Highland Woodworking Wood News Online, No. 171, November 2019 Welcome to Highland Woodworking - Fine Tools & Education Learn more about Highland Woodworking View our current woodworking classes and seminars Woodworking articles and solutions Subscribe to Wood News
 
Building a Ship Wheel
By Jeff Streba

Click on any picture to see a larger version.

Last summer my 17 year old boy answered an ad to help build a sail boat in order to sail around the world doing research and humanitarian work. The boat was located in Mesa, Arizona, nowhere near water. They call it the Argo and it is a 48 foot Ketch. The owner, Douglas, has plenty of experience building boats. As a young man he built sailing vessels that raced around the world.

Last Thanksgiving we traveled to Mesa to meet Douglas, the crew, and work on the Argo. At that time, the boat was nothing but an empty fiberglass hull. One evening, while sitting around talking about the sailing adventure, Douglas brought out the pedestal for Argo. A pedestal is the part of the ship that the wheel is attached to. I was moved by Douglas' vision; on one hand, he has a 48 foot empty fiberglass hull in the middle of the desert, on the other hand, one of the final pieces of the puzzle, the pedestal. The woodworker in me yearned to make the wheel for Argo.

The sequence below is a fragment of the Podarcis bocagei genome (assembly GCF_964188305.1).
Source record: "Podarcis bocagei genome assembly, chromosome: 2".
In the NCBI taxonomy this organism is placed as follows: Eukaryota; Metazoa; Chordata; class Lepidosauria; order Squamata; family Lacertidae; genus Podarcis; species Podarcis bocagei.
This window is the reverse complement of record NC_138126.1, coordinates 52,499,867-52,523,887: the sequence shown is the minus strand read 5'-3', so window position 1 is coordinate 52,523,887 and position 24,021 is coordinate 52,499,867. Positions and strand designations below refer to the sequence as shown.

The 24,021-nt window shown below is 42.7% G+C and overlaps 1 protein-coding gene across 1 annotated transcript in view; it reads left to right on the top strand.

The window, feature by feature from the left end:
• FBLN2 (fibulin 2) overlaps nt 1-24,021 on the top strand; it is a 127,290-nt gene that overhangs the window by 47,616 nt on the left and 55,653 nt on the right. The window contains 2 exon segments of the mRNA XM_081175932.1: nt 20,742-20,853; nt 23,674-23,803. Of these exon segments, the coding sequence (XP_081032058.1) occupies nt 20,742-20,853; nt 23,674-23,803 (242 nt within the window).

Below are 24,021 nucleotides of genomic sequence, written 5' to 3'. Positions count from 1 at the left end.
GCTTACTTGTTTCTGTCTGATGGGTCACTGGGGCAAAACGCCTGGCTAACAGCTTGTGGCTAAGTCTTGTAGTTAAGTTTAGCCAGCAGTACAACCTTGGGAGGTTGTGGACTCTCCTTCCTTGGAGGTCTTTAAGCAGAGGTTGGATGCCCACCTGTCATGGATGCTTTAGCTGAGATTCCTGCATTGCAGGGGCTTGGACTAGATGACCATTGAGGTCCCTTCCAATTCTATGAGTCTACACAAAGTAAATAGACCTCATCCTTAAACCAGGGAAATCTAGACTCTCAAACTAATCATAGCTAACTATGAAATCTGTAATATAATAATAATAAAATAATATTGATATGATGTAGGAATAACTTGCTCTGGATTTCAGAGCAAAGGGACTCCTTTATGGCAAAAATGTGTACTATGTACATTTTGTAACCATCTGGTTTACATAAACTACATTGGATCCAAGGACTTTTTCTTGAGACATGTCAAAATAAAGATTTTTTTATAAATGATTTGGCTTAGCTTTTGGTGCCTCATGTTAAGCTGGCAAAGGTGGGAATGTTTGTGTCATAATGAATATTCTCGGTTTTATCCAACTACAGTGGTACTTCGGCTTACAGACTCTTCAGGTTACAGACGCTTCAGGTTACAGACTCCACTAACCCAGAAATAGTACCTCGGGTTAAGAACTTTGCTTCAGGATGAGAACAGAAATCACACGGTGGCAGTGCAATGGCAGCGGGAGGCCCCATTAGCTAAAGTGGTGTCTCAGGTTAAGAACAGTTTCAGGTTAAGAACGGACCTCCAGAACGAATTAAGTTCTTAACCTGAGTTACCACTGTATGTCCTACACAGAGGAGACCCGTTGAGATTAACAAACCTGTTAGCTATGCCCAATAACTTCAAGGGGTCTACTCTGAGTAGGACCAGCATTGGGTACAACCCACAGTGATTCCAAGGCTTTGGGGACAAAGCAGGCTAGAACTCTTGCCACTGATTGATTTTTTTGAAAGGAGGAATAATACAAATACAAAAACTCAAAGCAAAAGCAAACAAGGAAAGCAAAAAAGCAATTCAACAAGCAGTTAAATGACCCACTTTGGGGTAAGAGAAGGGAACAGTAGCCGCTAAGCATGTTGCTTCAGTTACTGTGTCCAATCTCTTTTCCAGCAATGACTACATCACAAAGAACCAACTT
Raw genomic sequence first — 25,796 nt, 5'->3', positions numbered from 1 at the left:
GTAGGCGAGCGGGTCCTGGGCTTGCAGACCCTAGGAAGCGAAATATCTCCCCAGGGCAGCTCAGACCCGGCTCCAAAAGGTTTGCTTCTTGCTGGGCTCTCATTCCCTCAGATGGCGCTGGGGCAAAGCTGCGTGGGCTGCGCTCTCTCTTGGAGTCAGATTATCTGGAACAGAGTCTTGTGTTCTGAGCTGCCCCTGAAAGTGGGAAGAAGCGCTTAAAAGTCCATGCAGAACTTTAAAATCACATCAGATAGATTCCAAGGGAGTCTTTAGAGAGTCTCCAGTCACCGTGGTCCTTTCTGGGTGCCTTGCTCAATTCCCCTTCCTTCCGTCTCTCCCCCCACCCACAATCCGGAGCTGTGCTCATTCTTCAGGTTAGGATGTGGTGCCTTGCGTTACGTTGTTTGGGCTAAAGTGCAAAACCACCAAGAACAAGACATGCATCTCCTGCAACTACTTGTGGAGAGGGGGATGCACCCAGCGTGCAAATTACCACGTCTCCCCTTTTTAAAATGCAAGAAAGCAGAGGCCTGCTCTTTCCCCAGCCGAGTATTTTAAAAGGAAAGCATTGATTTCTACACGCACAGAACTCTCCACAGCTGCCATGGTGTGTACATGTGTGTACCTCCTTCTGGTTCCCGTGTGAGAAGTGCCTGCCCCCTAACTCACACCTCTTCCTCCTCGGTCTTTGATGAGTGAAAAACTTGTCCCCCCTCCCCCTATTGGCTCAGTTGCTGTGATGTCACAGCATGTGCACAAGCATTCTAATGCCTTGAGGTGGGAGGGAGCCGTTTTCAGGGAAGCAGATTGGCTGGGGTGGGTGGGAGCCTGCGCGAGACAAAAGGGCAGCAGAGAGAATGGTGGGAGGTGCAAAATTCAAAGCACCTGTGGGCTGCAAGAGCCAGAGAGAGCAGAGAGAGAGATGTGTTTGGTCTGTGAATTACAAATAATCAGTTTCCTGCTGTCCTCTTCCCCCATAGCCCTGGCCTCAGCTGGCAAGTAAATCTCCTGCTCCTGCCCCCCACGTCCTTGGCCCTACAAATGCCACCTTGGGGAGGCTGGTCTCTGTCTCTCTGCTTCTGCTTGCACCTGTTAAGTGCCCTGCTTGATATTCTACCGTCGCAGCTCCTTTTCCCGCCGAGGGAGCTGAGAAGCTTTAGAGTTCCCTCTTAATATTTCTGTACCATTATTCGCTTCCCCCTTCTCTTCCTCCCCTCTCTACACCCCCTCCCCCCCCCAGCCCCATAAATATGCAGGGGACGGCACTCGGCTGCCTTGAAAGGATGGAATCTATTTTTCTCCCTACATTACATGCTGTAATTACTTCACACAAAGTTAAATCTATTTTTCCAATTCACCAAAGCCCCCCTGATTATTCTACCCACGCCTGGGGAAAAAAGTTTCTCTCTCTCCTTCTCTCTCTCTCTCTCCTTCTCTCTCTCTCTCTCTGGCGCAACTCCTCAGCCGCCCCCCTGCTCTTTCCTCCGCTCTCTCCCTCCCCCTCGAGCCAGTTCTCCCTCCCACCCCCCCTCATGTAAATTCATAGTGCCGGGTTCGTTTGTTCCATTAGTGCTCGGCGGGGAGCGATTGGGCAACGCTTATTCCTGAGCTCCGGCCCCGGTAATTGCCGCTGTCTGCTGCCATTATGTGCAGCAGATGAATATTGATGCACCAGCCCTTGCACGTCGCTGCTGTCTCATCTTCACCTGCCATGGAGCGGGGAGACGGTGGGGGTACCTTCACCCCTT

I have never made a ship wheel, I usually make furniture. However, I very much enjoy making things I've never made before. For this project, Douglas outlined a few limiting factors: 1. The wheel should be 36 inches in diameter. 2. It should not have exposed handles. Although it looks cool on a pirate ship, on a small boat they get in the way. The handles need a ring. 3. The wheel needs to slide onto a 1" straight shaft with a 1/4 key. Beyond that I could design it as I pleased.